You may have seen by now this chart, explaining the identity of the 47% (actually 46.4%) of Americans who “pay no income tax.” As you can see, around two-thirds of that subset do pay Social Security and Medicare taxes. If you count both sides of that tax, the employer and employee side, you get to 15.3% of their income in taxes. Mitt Romney paid what, 13.9%, in the one year we know about, and almost none of that included payroll taxes because it derived from interest and capital gains income.
Of the remaining one-third of the “lucky duckies,” about half are the elderly, who are retired, draw no income, and therefore pay no taxes. Only a small sliver pay both no income taxes or payroll taxes and actually work for a living, and they don’t have any tax liability because they don’t make enough. Incidentally, substantial numbers of this 47% subset, both among seniors and working class whites, vote consistently for Republicans.
The reason the poor don’t have tax liability is that the country made a decision, under Republican Presidents, to reduce that. More specifically, Republican Presidents made that decision to compensate for the fact that they wanted to give rich people a giant tax cut. So they made them “broad-based” to make them look somewhat more equitable.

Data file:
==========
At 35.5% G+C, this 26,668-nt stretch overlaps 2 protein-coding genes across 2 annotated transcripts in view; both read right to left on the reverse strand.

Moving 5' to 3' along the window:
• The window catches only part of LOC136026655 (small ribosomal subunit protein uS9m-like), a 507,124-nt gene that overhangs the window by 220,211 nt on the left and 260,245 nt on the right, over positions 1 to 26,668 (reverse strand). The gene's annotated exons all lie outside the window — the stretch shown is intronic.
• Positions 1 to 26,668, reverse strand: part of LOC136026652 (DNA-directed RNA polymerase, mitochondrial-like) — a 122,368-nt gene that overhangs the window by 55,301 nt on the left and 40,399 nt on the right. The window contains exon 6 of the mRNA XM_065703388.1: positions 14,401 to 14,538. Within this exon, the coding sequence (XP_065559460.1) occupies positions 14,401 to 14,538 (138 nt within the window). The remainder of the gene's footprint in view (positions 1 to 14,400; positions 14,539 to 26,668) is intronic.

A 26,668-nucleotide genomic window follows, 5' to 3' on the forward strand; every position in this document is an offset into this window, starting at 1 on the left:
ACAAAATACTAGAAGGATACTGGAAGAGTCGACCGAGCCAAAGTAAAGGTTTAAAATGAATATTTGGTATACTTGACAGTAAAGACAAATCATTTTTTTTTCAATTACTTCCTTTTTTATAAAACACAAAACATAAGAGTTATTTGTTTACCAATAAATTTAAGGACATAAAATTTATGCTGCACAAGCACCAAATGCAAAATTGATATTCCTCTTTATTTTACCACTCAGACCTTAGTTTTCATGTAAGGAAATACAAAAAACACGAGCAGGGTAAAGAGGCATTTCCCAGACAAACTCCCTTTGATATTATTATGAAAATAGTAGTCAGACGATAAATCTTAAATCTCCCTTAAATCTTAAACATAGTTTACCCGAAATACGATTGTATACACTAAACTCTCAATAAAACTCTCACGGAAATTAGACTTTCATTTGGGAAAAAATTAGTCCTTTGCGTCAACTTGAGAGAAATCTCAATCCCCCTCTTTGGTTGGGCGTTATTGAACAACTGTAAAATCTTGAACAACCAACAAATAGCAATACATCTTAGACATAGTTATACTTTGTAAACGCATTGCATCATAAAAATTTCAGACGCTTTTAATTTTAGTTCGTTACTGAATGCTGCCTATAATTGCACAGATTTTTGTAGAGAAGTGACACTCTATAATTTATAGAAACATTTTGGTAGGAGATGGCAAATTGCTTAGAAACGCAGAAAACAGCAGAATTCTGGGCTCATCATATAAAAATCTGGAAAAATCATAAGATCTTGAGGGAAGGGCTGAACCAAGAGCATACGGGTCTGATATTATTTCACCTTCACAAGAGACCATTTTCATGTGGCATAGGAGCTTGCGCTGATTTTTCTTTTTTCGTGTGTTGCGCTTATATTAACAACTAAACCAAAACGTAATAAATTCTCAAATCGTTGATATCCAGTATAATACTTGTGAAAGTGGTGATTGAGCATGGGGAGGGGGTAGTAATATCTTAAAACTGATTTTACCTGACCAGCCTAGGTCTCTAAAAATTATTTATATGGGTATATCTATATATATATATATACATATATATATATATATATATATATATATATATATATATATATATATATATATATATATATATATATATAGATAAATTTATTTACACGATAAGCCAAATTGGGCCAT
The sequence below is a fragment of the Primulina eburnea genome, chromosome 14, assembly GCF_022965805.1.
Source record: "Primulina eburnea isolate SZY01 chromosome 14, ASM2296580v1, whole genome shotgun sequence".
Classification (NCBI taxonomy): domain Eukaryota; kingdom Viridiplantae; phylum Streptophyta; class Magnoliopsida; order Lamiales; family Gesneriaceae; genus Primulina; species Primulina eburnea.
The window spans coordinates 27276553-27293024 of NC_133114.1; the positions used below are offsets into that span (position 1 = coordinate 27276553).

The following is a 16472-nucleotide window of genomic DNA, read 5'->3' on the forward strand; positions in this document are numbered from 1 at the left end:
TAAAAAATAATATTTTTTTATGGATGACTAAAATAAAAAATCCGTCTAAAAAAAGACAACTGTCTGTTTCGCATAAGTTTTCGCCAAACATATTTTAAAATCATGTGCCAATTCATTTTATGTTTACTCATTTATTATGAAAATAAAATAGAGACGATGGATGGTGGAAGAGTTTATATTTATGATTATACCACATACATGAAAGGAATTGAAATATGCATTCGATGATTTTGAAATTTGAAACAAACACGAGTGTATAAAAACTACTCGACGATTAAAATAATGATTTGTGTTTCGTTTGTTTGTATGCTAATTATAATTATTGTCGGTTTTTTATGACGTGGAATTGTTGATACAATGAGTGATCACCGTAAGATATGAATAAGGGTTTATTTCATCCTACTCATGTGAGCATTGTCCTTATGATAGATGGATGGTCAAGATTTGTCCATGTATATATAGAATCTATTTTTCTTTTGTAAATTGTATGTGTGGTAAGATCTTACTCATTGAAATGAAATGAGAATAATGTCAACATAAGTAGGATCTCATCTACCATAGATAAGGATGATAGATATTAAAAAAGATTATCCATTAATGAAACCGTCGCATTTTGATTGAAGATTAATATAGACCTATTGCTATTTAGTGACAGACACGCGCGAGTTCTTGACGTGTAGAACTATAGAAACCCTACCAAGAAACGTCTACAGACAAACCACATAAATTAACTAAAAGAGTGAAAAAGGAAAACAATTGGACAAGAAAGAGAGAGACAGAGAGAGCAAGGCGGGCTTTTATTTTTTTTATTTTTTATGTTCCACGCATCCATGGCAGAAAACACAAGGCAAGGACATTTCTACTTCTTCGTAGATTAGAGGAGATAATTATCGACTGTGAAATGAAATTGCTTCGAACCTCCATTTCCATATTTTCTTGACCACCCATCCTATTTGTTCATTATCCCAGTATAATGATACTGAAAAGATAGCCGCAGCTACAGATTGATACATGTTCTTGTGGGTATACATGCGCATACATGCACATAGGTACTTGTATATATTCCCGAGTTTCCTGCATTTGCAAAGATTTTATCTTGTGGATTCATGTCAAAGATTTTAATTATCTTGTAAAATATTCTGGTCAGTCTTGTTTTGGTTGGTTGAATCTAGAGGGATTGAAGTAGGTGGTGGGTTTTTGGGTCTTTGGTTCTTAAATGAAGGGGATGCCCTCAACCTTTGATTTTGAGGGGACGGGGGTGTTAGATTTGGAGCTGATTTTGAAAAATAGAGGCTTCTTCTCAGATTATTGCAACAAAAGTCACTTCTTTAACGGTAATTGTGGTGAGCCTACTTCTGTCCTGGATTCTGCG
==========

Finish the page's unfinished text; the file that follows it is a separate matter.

Part of the reason so many Americans don’t pay federal income taxes is that Republicans have passed a series of very large tax cuts that wiped out the income-tax liability for many Americans. That’s why, when you look at graphs of the percent of Americans who don’t pay income taxes, you see huge jumps after Ronald Reagan’s 1986 tax reform and George W. Bush’s 2001 and 2003 tax cuts. So whenever you hear that half of Americans don’t pay federal income taxes, remember: Ronald Reagan and George W. Bush helped build that […]
Some of those tax cuts for the poor were there to make the tax cuts for the rich more politically palatable. “Do you think we wanted to include a welfare payment to people who don’t pay taxes and call it a tax cut?” A top Bush administration official once asked me. “No. But that’s what we needed to do to get it done.”
But of course, these had a dual purpose. They not only served the immediate goal of slashing the tax liability of the rich. They also created a “nation of moochers” that could immediately be pointed to by Republican politicians, to divide the lower classes and separate them. The middle class, which has some understanding that they pay taxes, will envy those who do not, and look to the very Republicans that made this happen to rectify the situation. It serves class and racial politics to have this large underclass that “doesn’t” pay taxes. Conservative politicians point to the “takers” and say that they want to hike taxes on the rich out of envy and frustration. They say that if those people don’t pay taxes they don’t deserve services. So there are multiple ways that creating this 47% myth serves conservative theories of government.
Oh, and the lack of self-awareness extends to the fact that the states housing the most Americans who pay no income tax are almost all in the South.